Tuesday, November 21, 2017

Who's That Girl? The Case of Eurythmics

I Was Born an Original Sinner To me, Eurythmics will always be emblematic of the early days of MTV, when "Sweet Dreams (Are Made of This)," with its inscrutable, abstract visuals, synth-heavy repetitive instrumentation, and bizarre-looking pair of bandmates, set a high but attainable standard for other videos to follow. "Sweet Dreams" wasn't released until January 1983, some 18 months into the MTV era, which surprises me; it seems to have been there from the beginning. 

And I didn't even realize until I started researching this essay (yes, I research these things) that "Sweet Dreams" wasn't the Eurythmics' debut album, having followed 1981's In the Garden. But in most senses, Sweet Dreams was the start of their career, leading to ten Top Forty singles, all of them appropriately enough charting in the Eighties. "Sweet Dreams" was actually the fourth single from the album, but the first to even make the Billboard Hot 100. It went to Number One on September 3, 1983, nine months after the album's release.


They eventually moved on from the synth-drenched early sound to the crunchy guitar of "Would I Lie to You?" and the harmonica-driven "Missionary Man," with producer and multi-instrumentalist David Stewart showing he could do just about anything. He would eventually be recruited by artists ranging from Tom Petty to t.A.T.u as a producer and married one of the girls from Bananarama.

But the face and heart of Eurythmics was of course Annie Lennox. Listed on Rolling Stone's Top 100 Singers of All Time, she was able to sing alongside Aretha Franklin (on Eurythmics' "Sisters Are Doing It for Themselves") and not sound ridiculous. Both beautiful and androgynous, she was also one of the most iconic faces of pop music in the Eighties. These things matter.


Would I Lie to You? Ironically enough, when that same magazine reviewed 1985's Be Yourself Tonight, critic Joyce Millman launched no shortage of controversy when she wrote, "[S]he still has trouble conveying warmth and spontaneity — she simply ain't got no soul." I think it's fair to say that criticism hasn't stood the test of time. Millman went on to be one of the founders of Salon.com.


Hey, did you know Annie Lennox appeared in the movie The Room? Unfortunately, it's not the Tommy Wiseau disaster-fest but a TV movie based on a Harold Pinter play, but at least it was directed by Robert Altman, the thinking man's Tommy Wiseau.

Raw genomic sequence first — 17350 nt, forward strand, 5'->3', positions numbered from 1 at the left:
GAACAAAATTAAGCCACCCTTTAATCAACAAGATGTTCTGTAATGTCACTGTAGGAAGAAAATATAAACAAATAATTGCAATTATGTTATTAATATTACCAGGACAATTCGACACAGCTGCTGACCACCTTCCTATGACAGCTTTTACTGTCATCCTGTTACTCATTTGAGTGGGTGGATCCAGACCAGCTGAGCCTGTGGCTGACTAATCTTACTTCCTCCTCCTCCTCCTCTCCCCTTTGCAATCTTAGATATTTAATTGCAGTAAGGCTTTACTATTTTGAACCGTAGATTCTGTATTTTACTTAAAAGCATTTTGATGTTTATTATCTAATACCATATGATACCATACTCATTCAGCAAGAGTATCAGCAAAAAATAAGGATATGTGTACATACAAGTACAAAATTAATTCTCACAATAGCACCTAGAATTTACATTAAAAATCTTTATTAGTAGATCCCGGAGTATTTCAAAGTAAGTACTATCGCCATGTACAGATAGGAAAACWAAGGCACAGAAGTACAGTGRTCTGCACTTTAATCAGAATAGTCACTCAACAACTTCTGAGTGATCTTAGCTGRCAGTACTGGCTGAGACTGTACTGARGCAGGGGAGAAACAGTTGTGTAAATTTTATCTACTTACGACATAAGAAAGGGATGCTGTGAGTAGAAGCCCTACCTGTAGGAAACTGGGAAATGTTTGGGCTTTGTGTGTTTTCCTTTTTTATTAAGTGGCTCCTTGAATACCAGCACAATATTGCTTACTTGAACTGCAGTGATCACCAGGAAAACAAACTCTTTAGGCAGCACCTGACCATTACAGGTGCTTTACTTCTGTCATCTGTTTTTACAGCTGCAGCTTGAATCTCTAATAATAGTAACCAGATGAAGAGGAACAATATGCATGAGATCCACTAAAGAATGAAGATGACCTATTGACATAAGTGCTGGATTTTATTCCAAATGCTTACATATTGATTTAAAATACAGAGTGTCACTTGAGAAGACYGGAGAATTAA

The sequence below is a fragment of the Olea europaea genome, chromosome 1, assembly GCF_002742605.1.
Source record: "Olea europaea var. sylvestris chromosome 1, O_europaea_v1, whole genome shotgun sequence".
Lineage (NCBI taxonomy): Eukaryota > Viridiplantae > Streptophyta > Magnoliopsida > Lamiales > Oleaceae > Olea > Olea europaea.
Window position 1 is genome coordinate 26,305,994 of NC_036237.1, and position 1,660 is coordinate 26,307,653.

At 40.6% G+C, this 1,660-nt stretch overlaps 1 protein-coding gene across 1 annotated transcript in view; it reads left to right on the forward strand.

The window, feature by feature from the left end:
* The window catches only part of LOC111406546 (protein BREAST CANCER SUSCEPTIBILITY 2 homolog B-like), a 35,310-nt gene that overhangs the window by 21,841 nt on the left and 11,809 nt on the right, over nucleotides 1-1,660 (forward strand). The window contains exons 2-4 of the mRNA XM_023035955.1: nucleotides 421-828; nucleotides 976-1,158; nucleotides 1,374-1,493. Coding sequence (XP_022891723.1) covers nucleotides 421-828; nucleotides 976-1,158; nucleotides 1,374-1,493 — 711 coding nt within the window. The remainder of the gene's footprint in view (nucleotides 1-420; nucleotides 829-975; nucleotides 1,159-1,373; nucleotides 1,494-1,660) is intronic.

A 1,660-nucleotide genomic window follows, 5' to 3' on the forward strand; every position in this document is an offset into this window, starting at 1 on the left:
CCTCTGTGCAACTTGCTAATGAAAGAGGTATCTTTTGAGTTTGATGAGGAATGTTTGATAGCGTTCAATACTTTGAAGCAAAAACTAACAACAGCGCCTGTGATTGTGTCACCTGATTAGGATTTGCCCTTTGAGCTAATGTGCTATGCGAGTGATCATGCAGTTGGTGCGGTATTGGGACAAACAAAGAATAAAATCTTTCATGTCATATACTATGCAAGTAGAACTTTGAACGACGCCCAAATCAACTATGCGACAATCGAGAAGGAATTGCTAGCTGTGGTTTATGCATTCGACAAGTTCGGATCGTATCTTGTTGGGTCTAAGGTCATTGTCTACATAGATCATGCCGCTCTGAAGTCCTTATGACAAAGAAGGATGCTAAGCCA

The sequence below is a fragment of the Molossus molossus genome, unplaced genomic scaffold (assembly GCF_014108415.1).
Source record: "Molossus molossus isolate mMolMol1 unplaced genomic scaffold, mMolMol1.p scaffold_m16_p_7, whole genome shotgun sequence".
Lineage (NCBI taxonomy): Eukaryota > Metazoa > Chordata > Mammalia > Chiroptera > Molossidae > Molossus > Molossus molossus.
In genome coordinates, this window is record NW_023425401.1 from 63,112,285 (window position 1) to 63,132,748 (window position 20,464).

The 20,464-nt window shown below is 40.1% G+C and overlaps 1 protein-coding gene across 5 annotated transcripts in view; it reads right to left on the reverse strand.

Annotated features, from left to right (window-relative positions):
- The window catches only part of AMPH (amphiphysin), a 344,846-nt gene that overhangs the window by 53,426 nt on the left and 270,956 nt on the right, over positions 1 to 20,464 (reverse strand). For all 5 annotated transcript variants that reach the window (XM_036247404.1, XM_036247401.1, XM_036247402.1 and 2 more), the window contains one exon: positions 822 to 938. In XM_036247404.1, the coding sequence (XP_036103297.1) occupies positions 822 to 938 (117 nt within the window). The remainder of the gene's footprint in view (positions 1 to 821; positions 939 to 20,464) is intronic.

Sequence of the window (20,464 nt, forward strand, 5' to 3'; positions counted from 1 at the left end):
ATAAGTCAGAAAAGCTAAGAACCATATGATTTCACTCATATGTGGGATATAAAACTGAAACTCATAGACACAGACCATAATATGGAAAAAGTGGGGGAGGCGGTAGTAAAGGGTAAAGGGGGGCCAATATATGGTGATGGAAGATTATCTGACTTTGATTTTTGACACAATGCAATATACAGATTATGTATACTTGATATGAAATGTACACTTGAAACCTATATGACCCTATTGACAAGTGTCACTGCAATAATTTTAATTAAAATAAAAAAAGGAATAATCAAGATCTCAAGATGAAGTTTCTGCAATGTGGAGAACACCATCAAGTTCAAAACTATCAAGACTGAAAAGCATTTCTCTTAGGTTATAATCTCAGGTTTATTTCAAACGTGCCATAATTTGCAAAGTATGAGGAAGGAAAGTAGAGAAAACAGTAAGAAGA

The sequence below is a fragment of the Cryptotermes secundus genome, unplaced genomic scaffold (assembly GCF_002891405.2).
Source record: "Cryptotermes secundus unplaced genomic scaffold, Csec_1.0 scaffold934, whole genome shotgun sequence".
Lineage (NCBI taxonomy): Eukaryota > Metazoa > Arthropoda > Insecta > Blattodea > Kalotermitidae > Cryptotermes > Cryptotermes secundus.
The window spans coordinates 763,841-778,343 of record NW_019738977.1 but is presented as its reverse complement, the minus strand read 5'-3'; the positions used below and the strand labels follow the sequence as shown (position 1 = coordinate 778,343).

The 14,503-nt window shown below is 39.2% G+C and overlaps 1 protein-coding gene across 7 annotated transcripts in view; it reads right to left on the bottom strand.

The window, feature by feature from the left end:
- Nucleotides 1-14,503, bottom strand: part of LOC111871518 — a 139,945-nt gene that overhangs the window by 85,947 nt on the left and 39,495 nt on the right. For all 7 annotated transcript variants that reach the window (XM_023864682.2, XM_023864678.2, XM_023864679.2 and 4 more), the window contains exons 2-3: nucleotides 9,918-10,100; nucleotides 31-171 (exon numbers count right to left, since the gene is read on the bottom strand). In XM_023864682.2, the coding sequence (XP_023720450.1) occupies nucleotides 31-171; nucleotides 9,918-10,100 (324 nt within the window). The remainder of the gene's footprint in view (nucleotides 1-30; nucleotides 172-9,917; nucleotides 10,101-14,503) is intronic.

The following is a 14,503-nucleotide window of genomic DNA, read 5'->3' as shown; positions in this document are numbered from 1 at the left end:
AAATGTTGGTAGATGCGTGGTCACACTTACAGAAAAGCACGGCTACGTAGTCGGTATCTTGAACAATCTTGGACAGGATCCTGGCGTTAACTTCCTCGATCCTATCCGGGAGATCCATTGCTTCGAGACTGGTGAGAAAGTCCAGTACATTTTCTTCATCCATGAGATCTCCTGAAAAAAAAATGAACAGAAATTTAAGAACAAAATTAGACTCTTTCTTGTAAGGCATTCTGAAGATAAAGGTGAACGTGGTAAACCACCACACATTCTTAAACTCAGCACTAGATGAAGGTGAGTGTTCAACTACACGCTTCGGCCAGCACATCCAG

Who Am I to Disagree? Eurythmics split in 1990, and Lennox went on to release some excellent solo albums, while Stewart busied himself as a producer. I don't exactly know what to do with these things, if they become part of a group's dossier or not. Even without that extra credit, the duo has a solid body of work, with a range of hits that fill a wide sonic palette while always feeling like Eurythmics. As part of MTV's original vanguard, they set the tone both musically and visually for the Eighties. 

They seem to have all the markers in place. Their music is memorable and enduring, their hits both defined their time and remained somewhat timeless, their look and sound were both uniquely their own. I'm voting yes for Eurythmics. 


2 comments:

  1. If solo activities are to be included in these verdicts, Dave Stewart should receive about 193,455 demerits for co-writing and co-producing Mick Jagger's "Let's Work."

    After Eurythmics split up, he also used to appear in print adverts for one brand of acoustic guitar or another, sitting on his motorcycle, wearing a jacket with a big Spiritual Cowboys logo, and looking sorta lost.

    No real argument with your HoF vote here, though.

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  2. That stuff absolutely does matter.

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